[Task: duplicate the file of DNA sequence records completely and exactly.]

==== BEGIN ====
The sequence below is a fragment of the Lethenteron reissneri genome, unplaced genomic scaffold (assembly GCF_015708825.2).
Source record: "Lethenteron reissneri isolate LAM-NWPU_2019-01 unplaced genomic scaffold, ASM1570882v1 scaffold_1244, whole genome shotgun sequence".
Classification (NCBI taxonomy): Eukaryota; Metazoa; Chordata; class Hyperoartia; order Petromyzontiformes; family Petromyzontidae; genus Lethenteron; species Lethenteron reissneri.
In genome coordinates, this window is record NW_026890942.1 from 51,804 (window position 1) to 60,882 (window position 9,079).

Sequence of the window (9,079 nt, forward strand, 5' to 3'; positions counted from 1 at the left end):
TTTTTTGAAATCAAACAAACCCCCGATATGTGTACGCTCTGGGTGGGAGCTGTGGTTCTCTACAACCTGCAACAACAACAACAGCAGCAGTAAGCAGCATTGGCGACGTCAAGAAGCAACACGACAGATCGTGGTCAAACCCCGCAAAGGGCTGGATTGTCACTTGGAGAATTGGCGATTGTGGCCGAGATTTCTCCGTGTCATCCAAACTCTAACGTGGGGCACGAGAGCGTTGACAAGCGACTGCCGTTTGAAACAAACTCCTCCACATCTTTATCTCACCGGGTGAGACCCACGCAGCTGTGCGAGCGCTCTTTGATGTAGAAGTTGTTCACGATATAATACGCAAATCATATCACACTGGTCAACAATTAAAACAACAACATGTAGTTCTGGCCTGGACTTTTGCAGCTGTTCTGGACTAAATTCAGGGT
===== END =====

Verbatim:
The sequence below is a fragment of the Lethenteron reissneri genome, unplaced genomic scaffold (assembly GCF_015708825.2).
Source record: "Lethenteron reissneri isolate LAM-NWPU_2019-01 unplaced genomic scaffold, ASM1570882v1 scaffold_1244, whole genome shotgun sequence".
Classification (NCBI taxonomy): Eukaryota; Metazoa; Chordata; class Hyperoartia; order Petromyzontiformes; family Petromyzontidae; genus Lethenteron; species Lethenteron reissneri.
In genome coordinates, this window is record NW_026890942.1 from 51,804 (window position 1) to 60,882 (window position 9,079).

Sequence of the window (9,079 nt, forward strand, 5' to 3'; positions counted from 1 at the left end):
TTTTTTGAAATCAAACAAACCCCCGATATGTGTACGCTCTGGGTGGGAGCTGTGGTTCTCTACAACCTGCAACAACAACAACAGCAGCAGTAAGCAGCATTGGCGACGTCAAGAAGCAACACGACAGATCGTGGTCAAACCCCGCAAAGGGCTGGATTGTCACTTGGAGAATTGGCGATTGTGGCCGAGATTTCTCCGTGTCATCCAAACTCTAACGTGGGGCACGAGAGCGTTGACAAGCGACTGCCGTTTGAAACAAACTCCTCCACATCTTTATCTCACCGGGTGAGACCCACGCAGCTGTGCGAGCGCTCTTTGATGTAGAAGTTGTTCACGATATAATACGCAAATCATATCACACTGGTCAACAATTAAAACAACAACATGTAGTTCTGGCCTGGACTTTTGCAGCTGTTCTGGACTAAATTCAGGGT